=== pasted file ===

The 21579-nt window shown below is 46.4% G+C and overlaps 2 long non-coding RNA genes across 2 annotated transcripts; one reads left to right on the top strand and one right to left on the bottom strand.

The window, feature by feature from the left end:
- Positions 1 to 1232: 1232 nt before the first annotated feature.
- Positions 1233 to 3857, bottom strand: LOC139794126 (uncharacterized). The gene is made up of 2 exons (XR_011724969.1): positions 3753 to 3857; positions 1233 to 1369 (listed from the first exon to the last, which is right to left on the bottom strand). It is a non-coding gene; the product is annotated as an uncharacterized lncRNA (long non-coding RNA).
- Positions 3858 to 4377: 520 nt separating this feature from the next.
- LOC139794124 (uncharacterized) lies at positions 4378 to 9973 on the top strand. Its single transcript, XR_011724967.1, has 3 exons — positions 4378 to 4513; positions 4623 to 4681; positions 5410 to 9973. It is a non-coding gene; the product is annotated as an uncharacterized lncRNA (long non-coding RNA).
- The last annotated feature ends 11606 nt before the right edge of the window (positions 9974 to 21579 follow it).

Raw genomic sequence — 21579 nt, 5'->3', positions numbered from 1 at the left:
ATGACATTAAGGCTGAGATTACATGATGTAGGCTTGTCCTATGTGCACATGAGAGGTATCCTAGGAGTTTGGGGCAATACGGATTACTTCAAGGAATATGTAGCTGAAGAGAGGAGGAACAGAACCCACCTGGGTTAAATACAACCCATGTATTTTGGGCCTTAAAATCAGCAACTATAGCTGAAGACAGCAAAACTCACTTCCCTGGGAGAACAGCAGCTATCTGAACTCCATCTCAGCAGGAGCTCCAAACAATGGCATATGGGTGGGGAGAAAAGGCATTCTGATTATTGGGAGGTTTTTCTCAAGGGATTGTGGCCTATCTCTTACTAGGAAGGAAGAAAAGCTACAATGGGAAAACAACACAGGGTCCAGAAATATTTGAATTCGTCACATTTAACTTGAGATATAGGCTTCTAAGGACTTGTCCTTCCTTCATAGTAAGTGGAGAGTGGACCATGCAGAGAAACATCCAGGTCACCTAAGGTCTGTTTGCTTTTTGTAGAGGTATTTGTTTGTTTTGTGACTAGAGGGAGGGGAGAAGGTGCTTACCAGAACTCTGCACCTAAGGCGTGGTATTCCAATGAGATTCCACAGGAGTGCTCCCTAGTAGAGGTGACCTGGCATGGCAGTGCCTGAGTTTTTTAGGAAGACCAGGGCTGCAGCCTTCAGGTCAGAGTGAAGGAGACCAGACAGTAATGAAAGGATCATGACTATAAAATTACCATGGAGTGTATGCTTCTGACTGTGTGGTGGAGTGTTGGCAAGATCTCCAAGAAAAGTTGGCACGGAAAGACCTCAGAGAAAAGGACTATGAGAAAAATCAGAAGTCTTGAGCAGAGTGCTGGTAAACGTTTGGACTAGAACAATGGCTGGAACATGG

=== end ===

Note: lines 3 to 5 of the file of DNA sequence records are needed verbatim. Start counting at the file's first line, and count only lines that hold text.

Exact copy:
- Positions 1 to 1232: 1232 nt before the first annotated feature.
- Positions 1233 to 3857, bottom strand: LOC139794126 (uncharacterized). The gene is made up of 2 exons (XR_011724969.1): positions 3753 to 3857; positions 1233 to 1369 (listed from the first exon to the last, which is right to left on the bottom strand). It is a non-coding gene; the product is annotated as an uncharacterized lncRNA (long non-coding RNA).
- Positions 3858 to 4377: 520 nt separating this feature from the next.